"LRB" from Minnesota, posted in an internet discussion group on August 30:
Here is part of the reason why we will NEVER see any truthful coverage of the abortion issue in the mainstream media. When Todd Eastham, Reuters Editor (one of the LARGEST news services in the WORLD) demonstrates such blatant bias, bigotry and hatred it is no wonder that the media is so pro-abortion!
"Westbrook," posted on Free Republic website, August 27:
Four of my seven children are adopted. Those of you have adopted children know the difficulties and expenses involved in doing so. We love our adopted children as much as if they were born to us. There is NO DIFFERENCE to us in our hearts.
From "MH," posted on World magazine blog, August 30:
So if killing is an appropriate response to unwanted children, why not kill those children already born who have been abandoned by their parents, and now languish in the foster care system? These are certainly unwanted children, and are often at-risk because they have no stable home life. The social costs of educating and providing for their upbringing certainly justify the elimination of these unwanted children as well! Give me a friggin break!
"Cabin Master," on his blog, September 1:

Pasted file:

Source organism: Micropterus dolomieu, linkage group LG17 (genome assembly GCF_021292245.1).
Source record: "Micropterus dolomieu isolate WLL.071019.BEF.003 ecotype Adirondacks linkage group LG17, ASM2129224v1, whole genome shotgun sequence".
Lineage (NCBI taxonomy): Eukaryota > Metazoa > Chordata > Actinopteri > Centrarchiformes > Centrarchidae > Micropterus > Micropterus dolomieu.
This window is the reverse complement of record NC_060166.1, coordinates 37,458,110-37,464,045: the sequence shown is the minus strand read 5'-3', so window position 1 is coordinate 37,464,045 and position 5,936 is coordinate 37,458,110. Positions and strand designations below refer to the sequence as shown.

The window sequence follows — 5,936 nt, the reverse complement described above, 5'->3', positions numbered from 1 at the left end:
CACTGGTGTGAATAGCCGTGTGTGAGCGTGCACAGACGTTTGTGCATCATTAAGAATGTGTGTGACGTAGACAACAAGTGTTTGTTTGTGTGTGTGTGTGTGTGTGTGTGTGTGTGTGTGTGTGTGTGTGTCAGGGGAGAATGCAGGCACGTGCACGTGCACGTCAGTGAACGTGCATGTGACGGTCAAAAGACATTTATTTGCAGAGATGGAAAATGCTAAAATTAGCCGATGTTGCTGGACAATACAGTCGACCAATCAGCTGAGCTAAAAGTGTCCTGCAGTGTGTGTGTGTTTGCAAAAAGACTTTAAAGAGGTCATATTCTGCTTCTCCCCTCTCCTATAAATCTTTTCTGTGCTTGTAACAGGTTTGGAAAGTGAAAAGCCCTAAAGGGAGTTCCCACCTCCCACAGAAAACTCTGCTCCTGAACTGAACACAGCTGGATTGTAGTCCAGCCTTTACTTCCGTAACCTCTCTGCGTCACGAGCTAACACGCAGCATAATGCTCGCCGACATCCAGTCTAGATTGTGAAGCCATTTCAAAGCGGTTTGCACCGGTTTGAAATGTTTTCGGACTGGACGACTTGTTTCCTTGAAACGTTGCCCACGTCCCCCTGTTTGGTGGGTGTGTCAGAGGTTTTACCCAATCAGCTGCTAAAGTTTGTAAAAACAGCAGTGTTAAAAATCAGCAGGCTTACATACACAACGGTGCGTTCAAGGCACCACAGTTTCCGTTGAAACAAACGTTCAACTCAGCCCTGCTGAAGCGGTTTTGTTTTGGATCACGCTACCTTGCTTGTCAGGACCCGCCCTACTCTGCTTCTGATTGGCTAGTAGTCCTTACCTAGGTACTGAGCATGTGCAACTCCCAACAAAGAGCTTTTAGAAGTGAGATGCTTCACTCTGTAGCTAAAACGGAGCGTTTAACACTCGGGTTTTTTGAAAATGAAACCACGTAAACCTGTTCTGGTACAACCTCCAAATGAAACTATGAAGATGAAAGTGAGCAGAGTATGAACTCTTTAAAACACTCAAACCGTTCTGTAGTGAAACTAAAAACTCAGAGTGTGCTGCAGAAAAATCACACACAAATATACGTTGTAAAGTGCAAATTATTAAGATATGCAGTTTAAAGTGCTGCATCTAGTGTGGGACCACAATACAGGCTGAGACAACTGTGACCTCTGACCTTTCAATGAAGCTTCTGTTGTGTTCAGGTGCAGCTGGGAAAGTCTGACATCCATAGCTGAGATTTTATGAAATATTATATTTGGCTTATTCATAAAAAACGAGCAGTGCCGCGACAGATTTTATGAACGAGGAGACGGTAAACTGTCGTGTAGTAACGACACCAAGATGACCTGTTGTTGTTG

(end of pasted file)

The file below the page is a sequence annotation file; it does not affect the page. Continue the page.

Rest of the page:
You see, the first thing I thought when I read Mr. Eastham's response was that this could easily have been said by any advocate of slavery before the Civil War (can't ever resist mentioning that some would call it the War of Northern Aggression). Many a pro-slavery advocate made the claim that slaves could not be free because they couldn't take care of themselves (ignoring of course the fact that many a free slave learned right quick how to be free and how to take care of themselves). Setting all of those slaves free would be a burden to society they claimed (ignoring the fact that the Southern economy wouldn't have been anything like it was without the hard work of slaves). We all know how that ended. If I had a dime for every time someone made the false assumptions that Mr. Eastham makes.....Mr. Eastham's powers of precognition are amazing! He already knows that all of the children who's lives would be spared were partial-birth abortions to be banned would all have horrible parents and grow up to be criminals. Simply amazing! Do you know next week's winning lotto numbers too Mr. Eastham?